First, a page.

Ruth Wilson Gilmore is a professor, writer, and founding member of Critical Resistance, one of the most influential anti-prison organizations in the United States. She is also active in the Prison Moratorium Project and California Prison Focus.
Ms. Gilmore’s most recent book Golden Gulag: Prisons, Surplus, Crisis and Opposition in Globalizing California, studies the California prison-boom and various movements to oppose the growing prison system.
(Abstract is unavailable at this time)
Claudrena Harold teaches African American history, African American Studies, and Labor History. She is the author of The Rise and Fall of the Garvey Movement in the Urban South,1918-1942 ( 2007 with Routledge Press), and has had several articles on African American music published in the Seattle Times, the Charlotte Observer, and Popmatters. Professor Harold is currently working on a book project that looks at the critical role of the southern black majority in the making of New Negro modernity.
Specifically focusing on two distinctive prison narratives, the Angola Prison Spirituals and Archie Shepp’s jazz classic, Attica Blues, this talk invites new interrogations into the creative ways African American political activists and cultural artists have utilized the space and time of incarceration to forge new visions of the radical black subject. Especially important here is the vital role of music in creating communities of solidarity within the context of confinement. Suggestive rather than exhaustive, this talk opens with an analysis of the Angola Prison Spirituals, recorded on the Angola, Louisiana Federal Penitentiary during the late 1950s. Special attention will be given to how these inmates/artists articulated the specific pains of their incarcerated status by masterfully negotiating the blues impulse and the gospel ethos. Moving from the Civil Rights period to the Black Power era, the remainder of her discussion covers Archie Shepp’s 1972 recording Attica Blues,the release of which marked the beginning of a tradition in which black cultural artists sought to validate and legitimize their status as “radical beings” through identification with the incarcerated, confined black body.
Frederick T. Heblich, Jr. received his undergraduate and law degrees from the University of Virginia. He was admitted to the Virginia State Bar in 1982. He was in private practice from 1982–2006, concentrating on criminal defense, primarily in federal court. He was the lead counsel in two death penalty cases, US v. Coleman Johnson, and US v. Darrell Rice. He has served as Supervisory Assistant Federal Public Defender for the Charlottesville and Harrisonburg Division of the Western District of Virginia since 2006 and as Director of the Criminal Defense Clinic at the University of Virginia School of Law since 2002.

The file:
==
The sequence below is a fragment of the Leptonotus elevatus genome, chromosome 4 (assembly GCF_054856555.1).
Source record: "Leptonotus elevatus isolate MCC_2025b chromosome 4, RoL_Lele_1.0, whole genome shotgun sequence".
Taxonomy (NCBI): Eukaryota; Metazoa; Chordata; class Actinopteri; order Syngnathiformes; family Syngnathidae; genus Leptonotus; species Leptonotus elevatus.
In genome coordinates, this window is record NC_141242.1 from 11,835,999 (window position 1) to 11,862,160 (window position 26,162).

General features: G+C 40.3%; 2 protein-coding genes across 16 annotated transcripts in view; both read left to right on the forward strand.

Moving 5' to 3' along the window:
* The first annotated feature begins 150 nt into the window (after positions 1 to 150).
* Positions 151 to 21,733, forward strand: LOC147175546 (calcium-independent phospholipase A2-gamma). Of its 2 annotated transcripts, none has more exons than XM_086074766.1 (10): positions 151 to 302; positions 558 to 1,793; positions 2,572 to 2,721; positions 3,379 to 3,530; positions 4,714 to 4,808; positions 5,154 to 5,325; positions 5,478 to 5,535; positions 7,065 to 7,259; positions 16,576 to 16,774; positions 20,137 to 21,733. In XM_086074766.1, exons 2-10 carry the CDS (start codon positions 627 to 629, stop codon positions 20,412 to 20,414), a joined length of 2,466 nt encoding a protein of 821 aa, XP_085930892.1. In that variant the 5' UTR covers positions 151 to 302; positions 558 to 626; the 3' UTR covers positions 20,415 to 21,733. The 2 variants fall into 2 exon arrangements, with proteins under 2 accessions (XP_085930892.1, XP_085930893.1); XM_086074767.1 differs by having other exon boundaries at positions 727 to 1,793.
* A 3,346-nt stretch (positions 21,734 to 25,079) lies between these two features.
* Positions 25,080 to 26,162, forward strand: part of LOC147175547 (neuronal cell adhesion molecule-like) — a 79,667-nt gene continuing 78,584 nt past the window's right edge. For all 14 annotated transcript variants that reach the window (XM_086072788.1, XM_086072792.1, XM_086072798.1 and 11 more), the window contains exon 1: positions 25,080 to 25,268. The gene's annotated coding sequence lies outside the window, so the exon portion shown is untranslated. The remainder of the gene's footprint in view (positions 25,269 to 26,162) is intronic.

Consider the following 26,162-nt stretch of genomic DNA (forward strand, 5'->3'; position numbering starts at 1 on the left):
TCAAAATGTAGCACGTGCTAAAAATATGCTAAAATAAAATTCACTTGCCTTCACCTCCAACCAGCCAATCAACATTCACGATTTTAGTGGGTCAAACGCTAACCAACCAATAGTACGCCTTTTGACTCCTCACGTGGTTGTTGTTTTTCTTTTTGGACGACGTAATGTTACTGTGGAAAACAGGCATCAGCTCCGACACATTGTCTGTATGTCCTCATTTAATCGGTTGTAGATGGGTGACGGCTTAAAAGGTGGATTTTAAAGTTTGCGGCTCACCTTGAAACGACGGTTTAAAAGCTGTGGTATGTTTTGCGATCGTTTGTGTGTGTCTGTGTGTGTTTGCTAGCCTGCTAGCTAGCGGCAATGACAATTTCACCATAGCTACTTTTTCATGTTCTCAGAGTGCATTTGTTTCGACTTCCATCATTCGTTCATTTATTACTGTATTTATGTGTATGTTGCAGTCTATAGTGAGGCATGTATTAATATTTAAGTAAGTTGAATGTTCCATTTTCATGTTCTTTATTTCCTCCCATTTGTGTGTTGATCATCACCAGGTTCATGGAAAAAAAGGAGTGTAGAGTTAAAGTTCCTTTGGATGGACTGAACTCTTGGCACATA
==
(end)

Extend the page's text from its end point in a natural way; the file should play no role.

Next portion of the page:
Professor James’s work focuses on political and feminist theory, critical race theory, and incarceration. Her current research examines “Black Women in National Politics”.
The controversial 2006 Massachusetts gubernatorial contest between Republican Lt. Governor Kerry Healey and her democratic rival, civil rights attorney Deval Patrick, was influenced by strategies shaped in the 1988 presidential election. Trailing in the "white" vote, the Healey campaign sought to tie Patrick to Ben LaGuer, a black Puerto Rican man imprisoned since 1983 for an interracial rape (LaGuer maintains his innocence), and by extension to link the democratic front runner to former Mass. Governor Michael Dukakis and Willie Horton. Reviewing police misconduct, racial bias, and media sensationalism that led to civil rights advocates' interest in the case, this paper explores how the racial and gender politics of both parties led Patrick to renounce support for a new trial for LaGuer, and enabled Patrick to become the first African American governor of Massachusetts, and one of only three black governors since Reconstruction.
Charles E. Lewis, Jr. received his B. A. in psychology from the College of New Rochelle; his M. S. W. in clinical counseling from Clark Atlanta University, and his Ph.D. in social policy analysis from Columbia University. Dr. Lewis is the immediate past president and a member of the board of directors of the Mental Health Association of the District of Columbia. His research focuses on adolescent mental health prevention and treatment services. He recently completed a research project on “Risk and Protective Factors among Adolescents in Montgomery County Public Housing.” A licensed minister, one of his primary interests is the role of African American churches in the social welfare service delivery and social welfare policy. Primary to returning to school to complete his doctorate, Dr. Lewis was a newspaper editor and public relations professional and maintains an interest in the influence of media and public opinion in the formation of social welfare policy.
This paper is based on a study which examines the association between incarceration and labor market outcomes, as well as incarceration and relationship outcomes on a nationally representative sample of young unwed fathers. Using data from the Fragile Families Study, Doctor Lewis finds that the unwed fathers in the study who had been incarcerated had significantly lower earnings and employment and were less likely to be married than those fathers who had never been incarcerated. Fathers who had been incarcerated earned 28 percent less and were 57 percent as likely to have been employed at the time of their child’s birth than those who had never been incarcerated. While fathers who had been incarcerated (47%) were equally as likely to be living with the mother at the time of the birth of their first child as the fathers who were never incarcerated (45%), just 22 percent of the fathers who had been incarcerated were married compared to 42 percent of the fathers who had never been incarcerated.